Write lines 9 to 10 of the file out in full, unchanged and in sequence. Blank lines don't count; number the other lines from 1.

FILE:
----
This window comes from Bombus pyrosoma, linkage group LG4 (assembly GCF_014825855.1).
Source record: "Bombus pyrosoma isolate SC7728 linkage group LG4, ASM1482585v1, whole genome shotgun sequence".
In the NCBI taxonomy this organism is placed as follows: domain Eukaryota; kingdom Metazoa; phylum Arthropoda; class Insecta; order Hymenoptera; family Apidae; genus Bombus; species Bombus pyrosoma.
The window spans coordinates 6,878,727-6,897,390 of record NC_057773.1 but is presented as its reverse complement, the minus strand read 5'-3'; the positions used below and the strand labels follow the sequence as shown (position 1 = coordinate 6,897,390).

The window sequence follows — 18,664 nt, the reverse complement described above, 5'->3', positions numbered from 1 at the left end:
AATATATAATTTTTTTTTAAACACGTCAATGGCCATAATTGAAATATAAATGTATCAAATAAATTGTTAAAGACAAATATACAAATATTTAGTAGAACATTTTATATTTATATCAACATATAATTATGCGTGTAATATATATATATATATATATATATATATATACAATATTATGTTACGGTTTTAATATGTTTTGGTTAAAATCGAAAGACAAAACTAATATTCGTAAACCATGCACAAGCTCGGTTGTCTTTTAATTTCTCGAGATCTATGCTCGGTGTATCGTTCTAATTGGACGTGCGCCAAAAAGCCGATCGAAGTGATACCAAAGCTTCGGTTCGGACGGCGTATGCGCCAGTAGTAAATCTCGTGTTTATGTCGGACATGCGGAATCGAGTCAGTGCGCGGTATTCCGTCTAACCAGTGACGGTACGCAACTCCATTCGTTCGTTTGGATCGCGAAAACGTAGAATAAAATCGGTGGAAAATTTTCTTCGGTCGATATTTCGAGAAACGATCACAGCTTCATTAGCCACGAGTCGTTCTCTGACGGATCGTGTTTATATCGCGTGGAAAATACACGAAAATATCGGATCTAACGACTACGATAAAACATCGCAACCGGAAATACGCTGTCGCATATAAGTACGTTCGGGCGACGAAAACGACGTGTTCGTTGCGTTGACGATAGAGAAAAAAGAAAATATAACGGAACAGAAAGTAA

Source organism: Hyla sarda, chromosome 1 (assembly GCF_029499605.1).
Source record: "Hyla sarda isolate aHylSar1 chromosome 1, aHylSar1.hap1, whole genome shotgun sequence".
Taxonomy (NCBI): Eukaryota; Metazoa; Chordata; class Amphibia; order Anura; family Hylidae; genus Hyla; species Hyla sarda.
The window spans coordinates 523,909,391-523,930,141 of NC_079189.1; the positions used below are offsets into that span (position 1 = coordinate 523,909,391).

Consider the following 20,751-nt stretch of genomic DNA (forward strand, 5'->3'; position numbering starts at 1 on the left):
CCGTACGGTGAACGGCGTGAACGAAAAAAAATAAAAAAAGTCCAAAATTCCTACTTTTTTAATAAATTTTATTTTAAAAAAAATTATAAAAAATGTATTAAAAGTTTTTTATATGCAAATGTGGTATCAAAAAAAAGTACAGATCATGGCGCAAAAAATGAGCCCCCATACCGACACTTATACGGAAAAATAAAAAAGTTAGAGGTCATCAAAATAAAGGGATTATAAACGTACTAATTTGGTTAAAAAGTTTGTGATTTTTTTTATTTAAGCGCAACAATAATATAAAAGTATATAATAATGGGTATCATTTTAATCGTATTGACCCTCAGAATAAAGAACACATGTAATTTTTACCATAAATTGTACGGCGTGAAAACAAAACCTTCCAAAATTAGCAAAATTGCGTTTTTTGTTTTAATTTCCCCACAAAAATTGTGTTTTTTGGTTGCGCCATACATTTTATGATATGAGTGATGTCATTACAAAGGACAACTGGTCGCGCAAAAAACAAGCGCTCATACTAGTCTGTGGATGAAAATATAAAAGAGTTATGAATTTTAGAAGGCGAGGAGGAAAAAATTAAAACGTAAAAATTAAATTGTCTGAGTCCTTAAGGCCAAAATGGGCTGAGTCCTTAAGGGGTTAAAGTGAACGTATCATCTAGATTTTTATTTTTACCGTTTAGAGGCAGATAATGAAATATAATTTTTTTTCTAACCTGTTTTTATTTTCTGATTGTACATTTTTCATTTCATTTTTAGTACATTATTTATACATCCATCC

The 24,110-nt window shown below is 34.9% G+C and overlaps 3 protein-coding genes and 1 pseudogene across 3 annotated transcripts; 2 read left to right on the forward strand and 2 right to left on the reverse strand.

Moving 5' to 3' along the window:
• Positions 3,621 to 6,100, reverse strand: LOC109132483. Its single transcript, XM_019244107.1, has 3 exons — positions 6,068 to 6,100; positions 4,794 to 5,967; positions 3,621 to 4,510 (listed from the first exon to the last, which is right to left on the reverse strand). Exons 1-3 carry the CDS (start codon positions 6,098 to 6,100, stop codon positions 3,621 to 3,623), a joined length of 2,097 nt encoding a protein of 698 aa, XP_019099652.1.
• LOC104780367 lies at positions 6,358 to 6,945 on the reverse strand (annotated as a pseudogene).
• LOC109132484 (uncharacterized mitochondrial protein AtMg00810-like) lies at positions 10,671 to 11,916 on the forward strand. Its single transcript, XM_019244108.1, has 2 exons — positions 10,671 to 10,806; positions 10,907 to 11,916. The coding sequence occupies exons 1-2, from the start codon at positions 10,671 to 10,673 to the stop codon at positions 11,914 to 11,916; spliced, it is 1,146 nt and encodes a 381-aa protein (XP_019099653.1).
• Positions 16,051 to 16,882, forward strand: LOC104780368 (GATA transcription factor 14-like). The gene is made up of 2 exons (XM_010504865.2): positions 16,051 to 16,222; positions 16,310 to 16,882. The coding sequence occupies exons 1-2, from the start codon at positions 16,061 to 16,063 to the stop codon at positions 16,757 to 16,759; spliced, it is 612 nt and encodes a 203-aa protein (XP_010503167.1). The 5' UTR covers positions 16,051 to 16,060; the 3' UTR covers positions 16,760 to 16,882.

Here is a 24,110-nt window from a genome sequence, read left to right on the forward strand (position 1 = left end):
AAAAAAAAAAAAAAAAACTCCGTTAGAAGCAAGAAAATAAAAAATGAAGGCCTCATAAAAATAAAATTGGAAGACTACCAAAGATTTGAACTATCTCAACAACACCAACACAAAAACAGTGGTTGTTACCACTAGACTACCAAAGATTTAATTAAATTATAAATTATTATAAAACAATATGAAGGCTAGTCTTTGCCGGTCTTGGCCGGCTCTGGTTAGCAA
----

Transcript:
Taxonomy (NCBI): Eukaryota; Metazoa; Chordata; class Amphibia; order Anura; family Hylidae; genus Hyla; species Hyla sarda.
The window spans coordinates 523,909,391-523,930,141 of NC_079189.1; the positions used below are offsets into that span (position 1 = coordinate 523,909,391).